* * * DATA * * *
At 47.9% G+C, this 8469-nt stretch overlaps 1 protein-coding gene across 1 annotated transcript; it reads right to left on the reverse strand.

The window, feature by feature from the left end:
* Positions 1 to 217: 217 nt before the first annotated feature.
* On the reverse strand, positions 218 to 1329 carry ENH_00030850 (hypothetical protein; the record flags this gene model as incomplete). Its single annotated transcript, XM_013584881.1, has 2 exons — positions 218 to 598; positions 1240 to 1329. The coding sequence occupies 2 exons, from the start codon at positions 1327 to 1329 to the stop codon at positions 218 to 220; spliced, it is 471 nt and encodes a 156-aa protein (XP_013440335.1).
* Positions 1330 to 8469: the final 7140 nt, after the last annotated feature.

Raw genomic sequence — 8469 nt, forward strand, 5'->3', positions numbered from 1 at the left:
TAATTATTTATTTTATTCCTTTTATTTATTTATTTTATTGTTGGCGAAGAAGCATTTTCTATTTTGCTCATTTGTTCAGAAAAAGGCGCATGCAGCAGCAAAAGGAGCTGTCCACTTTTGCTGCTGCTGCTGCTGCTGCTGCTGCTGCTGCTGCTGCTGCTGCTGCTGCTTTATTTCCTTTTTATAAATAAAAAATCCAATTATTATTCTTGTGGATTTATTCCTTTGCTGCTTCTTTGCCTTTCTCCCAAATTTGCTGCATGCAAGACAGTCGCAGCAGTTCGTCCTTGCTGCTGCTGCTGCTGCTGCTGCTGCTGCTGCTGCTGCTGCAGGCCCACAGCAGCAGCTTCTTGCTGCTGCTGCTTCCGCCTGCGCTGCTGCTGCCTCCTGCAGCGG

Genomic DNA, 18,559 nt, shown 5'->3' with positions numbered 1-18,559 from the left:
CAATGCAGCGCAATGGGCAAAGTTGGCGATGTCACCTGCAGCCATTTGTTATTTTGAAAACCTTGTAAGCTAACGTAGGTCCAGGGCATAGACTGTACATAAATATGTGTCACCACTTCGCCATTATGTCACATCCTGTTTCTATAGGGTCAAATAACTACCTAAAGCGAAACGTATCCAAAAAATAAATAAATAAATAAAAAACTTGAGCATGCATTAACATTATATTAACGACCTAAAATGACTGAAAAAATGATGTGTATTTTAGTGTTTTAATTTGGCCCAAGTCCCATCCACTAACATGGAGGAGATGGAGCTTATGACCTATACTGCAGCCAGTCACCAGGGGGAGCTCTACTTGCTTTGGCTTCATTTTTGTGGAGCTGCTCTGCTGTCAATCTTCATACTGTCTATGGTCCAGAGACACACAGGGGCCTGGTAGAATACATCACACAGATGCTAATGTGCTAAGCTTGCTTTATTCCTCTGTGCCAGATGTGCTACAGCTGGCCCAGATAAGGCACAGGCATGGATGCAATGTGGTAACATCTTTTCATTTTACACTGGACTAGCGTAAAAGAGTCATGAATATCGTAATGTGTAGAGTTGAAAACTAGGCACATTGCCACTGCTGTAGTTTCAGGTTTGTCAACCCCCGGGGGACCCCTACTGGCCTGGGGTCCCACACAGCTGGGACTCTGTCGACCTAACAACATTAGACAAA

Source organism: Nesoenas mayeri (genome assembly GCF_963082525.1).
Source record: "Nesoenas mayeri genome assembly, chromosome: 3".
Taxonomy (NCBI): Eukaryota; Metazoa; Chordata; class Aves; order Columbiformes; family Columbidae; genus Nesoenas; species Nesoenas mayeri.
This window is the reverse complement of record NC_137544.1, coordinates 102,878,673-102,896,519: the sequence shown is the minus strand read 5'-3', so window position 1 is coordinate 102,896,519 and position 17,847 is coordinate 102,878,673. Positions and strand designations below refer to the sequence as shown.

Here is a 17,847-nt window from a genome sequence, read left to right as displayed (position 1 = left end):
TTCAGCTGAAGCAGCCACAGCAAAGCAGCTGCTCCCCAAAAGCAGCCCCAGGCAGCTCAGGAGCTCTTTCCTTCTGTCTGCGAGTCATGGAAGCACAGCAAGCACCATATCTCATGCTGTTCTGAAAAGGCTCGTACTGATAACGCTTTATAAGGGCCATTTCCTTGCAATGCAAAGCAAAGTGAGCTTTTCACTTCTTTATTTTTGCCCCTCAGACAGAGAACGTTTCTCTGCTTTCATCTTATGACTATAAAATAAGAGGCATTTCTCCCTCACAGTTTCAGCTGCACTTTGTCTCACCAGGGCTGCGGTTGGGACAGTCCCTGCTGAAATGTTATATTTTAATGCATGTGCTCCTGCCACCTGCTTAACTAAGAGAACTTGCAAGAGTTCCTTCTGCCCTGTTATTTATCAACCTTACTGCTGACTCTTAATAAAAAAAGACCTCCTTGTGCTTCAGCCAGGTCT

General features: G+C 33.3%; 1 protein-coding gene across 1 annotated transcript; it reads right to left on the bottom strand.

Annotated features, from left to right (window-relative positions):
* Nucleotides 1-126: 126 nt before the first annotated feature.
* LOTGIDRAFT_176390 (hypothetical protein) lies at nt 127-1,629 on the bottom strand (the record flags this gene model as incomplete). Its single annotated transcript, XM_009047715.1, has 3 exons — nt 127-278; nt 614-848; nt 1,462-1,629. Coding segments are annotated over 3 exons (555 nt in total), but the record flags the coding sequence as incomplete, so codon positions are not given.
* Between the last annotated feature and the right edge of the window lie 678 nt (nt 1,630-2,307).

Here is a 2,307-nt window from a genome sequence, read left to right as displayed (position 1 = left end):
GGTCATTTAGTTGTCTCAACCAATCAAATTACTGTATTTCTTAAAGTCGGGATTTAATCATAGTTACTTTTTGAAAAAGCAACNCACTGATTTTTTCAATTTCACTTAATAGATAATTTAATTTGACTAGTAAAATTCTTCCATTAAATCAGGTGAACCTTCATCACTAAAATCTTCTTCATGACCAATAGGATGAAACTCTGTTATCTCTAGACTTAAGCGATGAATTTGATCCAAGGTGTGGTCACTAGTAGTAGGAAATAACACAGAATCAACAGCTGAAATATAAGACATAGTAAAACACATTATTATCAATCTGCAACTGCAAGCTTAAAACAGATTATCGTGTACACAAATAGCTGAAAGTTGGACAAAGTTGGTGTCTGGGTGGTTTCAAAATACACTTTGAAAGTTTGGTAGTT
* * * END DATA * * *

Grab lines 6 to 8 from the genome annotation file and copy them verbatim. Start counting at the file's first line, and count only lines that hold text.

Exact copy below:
Raw genomic sequence — 8469 nt, forward strand, 5'->3', positions numbered from 1 at the left:
TAATTATTTATTTTATTCCTTTTATTTATTTATTTTATTGTTGGCGAAGAAGCATTTTCTATTTTGCTCATTTGTTCAGAAAAAGGCGCATGCAGCAGCAAAAGGAGCTGTCCACTTTTGCTGCTGCTGCTGCTGCTGCTGCTGCTGCTGCTGCTGCTGCTGCTGCTGCTTTATTTCCTTTTTATAAATAAAAAATCCAATTATTATTCTTGTGGATTTATTCCTTTGCTGCTTCTTTGCCTTTCTCCCAAATTTGCTGCATGCAAGACAGTCGCAGCAGTTCGTCCTTGCTGCTGCTGCTGCTGCTGCTGCTGCTGCTGCTGCTGCTGCAGGCCCACAGCAGCAGCTTCTTGCTGCTGCTGCTTCCGCCTGCGCTGCTGCTGCCTCCTGCAGCGG

Genomic DNA, 18,559 nt, shown 5'->3' with positions numbered 1-18,559 from the left: